The ability to write convincing dialogue is an essential skill for any fiction writer. Dialogue can make or break a story. It is a crucial element in storytelling that brings characters to life and helps readers connect with them. Good dialogue should not only reveal character traits, but also move the plot forward, build tension, and create an emotional connection between the reader and the characters.
Here are 10 tips on how to write convincing dialogue in fiction:
1. Make it sound natural
Dialogue should sound like real, but polished, conversation. It should never be a word-for-word transcript of how people speak in real life with all the ums and repetition. Written dialogue should be a strategically revised version of how people talk, with unnecessary filler words and repetition removed.
One way to make dialogue sound natural is to read it out loud. This helps you identify awkward phrasing, overly formal language, and stilted conversation. It’s also helpful to listen to how people talk in real life, paying attention to sentence structure, slang, and regional expressions.
2. Show, don’t tell
Good dialogue should reveal character traits, emotions, and motivations without explicitly stating them. Don’t just tell the reader that a character is angry, let them yell “I can’t believe you did that!” and slam their fist on the table. The reader can infer the character’s anger from their behavior and tone of voice.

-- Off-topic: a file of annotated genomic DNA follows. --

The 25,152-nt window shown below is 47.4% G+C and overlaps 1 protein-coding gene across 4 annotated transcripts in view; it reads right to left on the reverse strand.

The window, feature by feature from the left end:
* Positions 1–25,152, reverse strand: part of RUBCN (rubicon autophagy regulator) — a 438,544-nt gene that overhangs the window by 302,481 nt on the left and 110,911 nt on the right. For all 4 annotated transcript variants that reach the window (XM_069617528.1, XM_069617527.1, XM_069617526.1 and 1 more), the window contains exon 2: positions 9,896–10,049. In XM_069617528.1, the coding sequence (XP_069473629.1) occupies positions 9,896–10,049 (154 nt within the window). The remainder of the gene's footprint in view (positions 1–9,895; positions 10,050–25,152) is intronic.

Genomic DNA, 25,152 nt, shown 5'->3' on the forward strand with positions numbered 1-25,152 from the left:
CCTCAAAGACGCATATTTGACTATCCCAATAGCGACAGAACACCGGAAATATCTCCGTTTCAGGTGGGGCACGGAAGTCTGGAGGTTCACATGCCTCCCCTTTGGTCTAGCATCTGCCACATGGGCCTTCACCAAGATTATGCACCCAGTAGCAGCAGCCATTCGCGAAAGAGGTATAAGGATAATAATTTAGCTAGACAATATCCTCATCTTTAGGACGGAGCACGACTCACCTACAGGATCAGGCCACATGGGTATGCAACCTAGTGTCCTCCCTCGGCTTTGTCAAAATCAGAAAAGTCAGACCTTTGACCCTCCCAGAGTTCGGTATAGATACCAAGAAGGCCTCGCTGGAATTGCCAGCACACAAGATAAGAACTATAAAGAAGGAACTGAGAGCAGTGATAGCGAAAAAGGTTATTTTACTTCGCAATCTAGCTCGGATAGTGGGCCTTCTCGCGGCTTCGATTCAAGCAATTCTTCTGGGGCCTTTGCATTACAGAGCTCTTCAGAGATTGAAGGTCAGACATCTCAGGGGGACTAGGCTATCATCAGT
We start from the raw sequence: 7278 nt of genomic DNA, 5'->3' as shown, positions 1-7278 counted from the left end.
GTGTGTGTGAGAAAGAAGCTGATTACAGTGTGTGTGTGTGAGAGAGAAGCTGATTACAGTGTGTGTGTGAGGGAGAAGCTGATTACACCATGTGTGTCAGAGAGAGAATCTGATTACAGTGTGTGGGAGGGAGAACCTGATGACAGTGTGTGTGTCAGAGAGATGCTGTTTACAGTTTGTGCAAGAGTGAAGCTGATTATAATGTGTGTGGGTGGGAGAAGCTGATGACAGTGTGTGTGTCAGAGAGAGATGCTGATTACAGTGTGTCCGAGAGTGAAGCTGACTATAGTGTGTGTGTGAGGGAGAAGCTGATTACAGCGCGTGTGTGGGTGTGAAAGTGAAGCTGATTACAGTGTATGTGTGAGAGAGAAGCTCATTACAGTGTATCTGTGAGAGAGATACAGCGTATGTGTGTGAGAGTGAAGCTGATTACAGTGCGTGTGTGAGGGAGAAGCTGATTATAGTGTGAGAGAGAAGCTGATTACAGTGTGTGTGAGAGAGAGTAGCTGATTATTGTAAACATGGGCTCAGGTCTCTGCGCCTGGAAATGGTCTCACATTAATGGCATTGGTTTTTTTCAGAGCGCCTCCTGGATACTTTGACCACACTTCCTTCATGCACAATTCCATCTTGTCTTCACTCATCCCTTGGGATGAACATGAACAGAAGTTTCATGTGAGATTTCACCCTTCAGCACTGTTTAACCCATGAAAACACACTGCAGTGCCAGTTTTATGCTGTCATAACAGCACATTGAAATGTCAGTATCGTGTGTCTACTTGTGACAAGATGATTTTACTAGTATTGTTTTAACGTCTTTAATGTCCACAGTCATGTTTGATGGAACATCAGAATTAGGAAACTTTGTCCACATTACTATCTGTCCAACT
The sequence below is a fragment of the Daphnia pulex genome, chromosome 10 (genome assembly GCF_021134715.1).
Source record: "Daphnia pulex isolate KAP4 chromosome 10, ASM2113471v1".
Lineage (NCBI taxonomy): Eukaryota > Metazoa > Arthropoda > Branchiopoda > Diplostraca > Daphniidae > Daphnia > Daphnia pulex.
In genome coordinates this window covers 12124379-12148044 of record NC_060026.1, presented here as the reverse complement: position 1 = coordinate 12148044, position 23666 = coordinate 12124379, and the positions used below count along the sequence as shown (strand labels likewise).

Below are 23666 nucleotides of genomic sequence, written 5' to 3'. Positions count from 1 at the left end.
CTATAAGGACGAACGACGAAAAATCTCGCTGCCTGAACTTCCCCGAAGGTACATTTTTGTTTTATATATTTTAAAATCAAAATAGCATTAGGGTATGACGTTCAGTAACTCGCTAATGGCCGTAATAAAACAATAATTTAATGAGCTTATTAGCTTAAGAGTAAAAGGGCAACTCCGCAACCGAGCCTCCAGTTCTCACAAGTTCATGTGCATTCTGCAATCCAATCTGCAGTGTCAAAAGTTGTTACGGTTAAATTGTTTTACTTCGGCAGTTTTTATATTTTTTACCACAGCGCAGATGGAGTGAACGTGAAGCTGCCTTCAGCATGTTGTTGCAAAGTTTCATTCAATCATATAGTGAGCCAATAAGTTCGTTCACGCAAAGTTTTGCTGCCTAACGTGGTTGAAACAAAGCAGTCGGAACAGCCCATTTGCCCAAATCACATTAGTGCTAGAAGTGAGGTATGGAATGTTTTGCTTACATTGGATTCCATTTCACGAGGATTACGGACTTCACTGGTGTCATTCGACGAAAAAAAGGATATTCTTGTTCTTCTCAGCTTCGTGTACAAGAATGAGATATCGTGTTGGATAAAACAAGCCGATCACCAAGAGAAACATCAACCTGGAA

3. Use subtext
Oh, subtext. Subtext is the underlying meaning behind what characters say. It is what they really mean, but do not explicitly state. Subtext can add depth and complexity to dialogue, and create tension between characters.
For example, a character might say “I’m not hungry” when they really mean “I AM hungry, but I’m upset with you and don’t want to eat with you.” The subtext adds depth to the conversation and reveals the character’s true emotions.
4. Use dialogue tags sparingly
Dialogue tags are words used to indicate who is speaking. They include “he said,” “she asked,” and “they replied.” While dialogue tags are necessary to avoid confusion, they can become repetitive and distracting if overused.
Instead of using dialogue tags for every line of dialogue, try using action beats to indicate who is speaking. Action beats are actions or descriptions that accompany dialogue, such as “he poured himself a drink” or “she looked out the window.” This not only adds variety to the dialogue but also helps create a mental image of the scene.
5. Use dialect and accents carefully
Dialect and accents can add authenticity to dialogue, but they should be used sparingly and carefully. In fact, I would say that unless you are an expert (you grew up speaking with the dialect), tread with extreme caution. Writing convincing dialogue in dialect or with an accent can be difficult to read and can distract from the story.
If you do use dialect or accents, use them consistently and sparingly. A few well-placed words or phrases can convey a character’s background or regional identity without being overwhelming.
6. Embrace silence